Aging reflects long-term decline in physiological function and integrity. Changes arise at a variable pace governed by time-dependent and -independent mechanisms that are themselves complex, interdependent and variable. Molecular decay produces inferior cells that eventually dominate over healthy counterparts in tissues they comprise. In a form of biological entropy, progression from molecular through cellular to tissue level degeneration culminates in organ disease or dysfunction, affecting systemic health. To better understand time-independent contributors and their potential modulation, common biophysical bases for key molecular and cellular changes underlying age-related physiological deterioration must be delineated. This review addresses the potential contribution of cytomegalovirus (CMV)-driven T cell proliferation to cellular senescence and immunosenescence. We first describe molecular processes imposing cell cycle arrest, the foundation of cellular senescence, then focus on the unique distribution, phenotype and function of CMV-specific CD8+ T cells in the context of cellular senescence and “inflammaging”. Their features position CMV infection as a pathogenic accelerant of immune cell proliferation underlying immune senescence. In human immunodeficiency virus (HIV) infection, where increased inflammation and exaggerated anti-CMV immune responses accelerate immune senescence, CMV infection has emerged as a major factor in unhealthy aging. Thus, we speculate on mechanistic links between CMV-specific CD8+ T-cell expansion, immune senescence and prevalence of age-related disorders in HIV infection. Full article
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Open AccessArticle
Looking at New Unexpected Disease Targets in LMNA-Linked Lipodystrophies in the Light of Complex Cardiovascular Phenotypes: Implications for Clinical Practice
Cells 2020, 9(3), 765; https://doi.org/10.3390/cells9030765 - 20 Mar 2020
Viewed by 477
Abstract
Variants in LMNA, encoding A-type lamins, are responsible for laminopathies including muscular dystrophies, lipodystrophies, and progeroid syndromes. Cardiovascular laminopathic involvement is classically described as cardiomyopathy in striated muscle laminopathies, and arterial wall dysfunction and/or valvulopathy in lipodystrophic and/or progeroid laminopathies. We report [...] Read more.
Variants in LMNA, encoding A-type lamins, are responsible for laminopathies including muscular dystrophies, lipodystrophies, and progeroid syndromes. Cardiovascular laminopathic involvement is classically described as cardiomyopathy in striated muscle laminopathies, and arterial wall dysfunction and/or valvulopathy in lipodystrophic and/or progeroid laminopathies. We report unexpected cardiovascular phenotypes in patients with LMNA-associated lipodystrophies, illustrating the complex multitissular pathophysiology of the disease and the need for specific cardiovascular investigations in affected patients. A 33-year-old woman was diagnosed with generalized lipodystrophy and atypical progeroid syndrome due to the newly identified heterozygous LMNA p.(Asp136Val) variant. Her complex cardiovascular phenotype was associated with atherosclerosis, aortic valvular disease and left ventricular hypertrophy with rhythm and conduction defects. A 29-year-old woman presented with a partial lipodystrophy syndrome and a severe coronary atherosclerosis which required a triple coronary artery bypass grafting. She carried the novel heterozygous p.(Arg60Pro) LMNA variant inherited from her mother, affected with partial lipodystrophy and dilated cardiomyopathy. Different lipodystrophy-associated LMNA pathogenic variants could target cardiac vasculature and/or muscle, leading to complex overlapping phenotypes. Unifying pathophysiological hypotheses should be explored in several cell models including adipocytes, cardiomyocytes and vascular cells. Patients with LMNA-associated lipodystrophy should be systematically investigated with 24-h ECG monitoring, echocardiography and non-invasive coronary function testing. Full article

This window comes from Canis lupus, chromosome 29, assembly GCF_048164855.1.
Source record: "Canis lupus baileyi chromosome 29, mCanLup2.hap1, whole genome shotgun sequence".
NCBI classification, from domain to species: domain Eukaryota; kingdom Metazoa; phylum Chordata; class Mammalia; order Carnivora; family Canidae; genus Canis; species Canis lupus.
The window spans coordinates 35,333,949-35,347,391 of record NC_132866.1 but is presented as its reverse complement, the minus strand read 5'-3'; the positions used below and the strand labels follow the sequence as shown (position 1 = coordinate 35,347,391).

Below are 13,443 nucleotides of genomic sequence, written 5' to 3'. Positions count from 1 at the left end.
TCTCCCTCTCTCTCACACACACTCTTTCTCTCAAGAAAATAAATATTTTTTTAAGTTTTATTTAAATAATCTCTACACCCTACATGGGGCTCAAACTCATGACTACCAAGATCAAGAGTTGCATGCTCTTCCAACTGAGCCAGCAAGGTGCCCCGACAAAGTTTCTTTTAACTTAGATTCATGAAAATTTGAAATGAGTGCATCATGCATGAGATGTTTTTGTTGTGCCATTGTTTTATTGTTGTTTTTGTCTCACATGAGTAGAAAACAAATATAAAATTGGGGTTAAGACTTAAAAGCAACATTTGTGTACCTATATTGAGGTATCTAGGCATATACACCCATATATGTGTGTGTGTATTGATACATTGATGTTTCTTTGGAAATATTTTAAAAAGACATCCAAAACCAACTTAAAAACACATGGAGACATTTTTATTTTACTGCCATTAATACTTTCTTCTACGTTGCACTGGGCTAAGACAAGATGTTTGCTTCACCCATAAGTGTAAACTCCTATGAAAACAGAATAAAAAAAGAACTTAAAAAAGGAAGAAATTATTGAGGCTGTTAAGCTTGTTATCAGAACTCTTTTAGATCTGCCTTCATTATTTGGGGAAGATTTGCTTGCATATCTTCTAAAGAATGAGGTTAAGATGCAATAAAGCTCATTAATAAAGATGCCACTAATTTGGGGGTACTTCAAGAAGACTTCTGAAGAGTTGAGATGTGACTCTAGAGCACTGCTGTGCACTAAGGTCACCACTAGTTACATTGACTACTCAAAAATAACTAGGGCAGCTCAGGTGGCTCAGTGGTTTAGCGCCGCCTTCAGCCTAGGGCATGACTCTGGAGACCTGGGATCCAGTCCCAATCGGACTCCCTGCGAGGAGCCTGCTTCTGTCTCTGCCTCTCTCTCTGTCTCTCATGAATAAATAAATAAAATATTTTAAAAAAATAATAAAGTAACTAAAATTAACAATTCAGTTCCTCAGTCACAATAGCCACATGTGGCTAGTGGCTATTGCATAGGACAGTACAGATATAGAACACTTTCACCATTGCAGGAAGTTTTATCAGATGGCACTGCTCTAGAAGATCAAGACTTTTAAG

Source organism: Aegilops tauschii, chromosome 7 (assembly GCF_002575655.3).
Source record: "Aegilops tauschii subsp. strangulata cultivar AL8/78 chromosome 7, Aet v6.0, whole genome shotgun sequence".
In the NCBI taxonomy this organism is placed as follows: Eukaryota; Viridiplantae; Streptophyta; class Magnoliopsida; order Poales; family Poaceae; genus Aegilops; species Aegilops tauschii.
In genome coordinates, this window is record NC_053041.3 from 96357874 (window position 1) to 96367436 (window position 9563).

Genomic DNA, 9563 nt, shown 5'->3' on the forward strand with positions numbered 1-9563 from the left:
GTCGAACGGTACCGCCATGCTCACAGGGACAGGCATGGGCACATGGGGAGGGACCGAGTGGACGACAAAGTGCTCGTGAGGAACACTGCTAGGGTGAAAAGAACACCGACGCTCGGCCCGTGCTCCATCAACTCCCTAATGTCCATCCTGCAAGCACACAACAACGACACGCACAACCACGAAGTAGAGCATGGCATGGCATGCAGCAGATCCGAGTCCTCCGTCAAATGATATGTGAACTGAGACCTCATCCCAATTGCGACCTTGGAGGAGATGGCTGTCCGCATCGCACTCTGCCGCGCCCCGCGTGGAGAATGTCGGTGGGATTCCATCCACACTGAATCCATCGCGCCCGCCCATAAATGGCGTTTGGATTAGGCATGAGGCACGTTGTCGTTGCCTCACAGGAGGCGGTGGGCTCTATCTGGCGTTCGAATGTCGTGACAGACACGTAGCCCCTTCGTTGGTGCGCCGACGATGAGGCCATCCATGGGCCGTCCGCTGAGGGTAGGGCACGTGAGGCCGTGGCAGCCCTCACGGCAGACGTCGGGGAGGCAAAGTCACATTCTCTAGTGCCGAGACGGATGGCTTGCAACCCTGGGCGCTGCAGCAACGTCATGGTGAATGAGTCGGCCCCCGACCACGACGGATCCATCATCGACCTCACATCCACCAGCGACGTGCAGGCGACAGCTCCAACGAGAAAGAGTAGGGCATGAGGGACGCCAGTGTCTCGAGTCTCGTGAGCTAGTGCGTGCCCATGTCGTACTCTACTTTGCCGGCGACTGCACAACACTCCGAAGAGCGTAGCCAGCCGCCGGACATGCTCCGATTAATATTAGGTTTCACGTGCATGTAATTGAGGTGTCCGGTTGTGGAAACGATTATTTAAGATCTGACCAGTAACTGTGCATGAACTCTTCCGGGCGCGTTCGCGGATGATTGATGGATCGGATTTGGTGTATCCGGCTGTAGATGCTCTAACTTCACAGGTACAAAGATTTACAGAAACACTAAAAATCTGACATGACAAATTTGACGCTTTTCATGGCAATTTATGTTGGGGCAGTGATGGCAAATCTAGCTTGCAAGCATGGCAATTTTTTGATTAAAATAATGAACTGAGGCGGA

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Open AccessReview
On the TRAIL of Better Therapies: Understanding TNFRSF Structure-Function
Cells 2020, 9(3), 764; https://doi.org/10.3390/cells9030764 - 20 Mar 2020
Viewed by 485
Abstract
Tumor necrosis factor (TNF) superfamily ligands show diverse biological functions, such as the induction of apoptotic cell death or cell survival and proliferation, making them excellent therapeutic targets for cancer and autoimmunity. We review the latest literature on TNF receptor superfamily signaling with [...] Read more.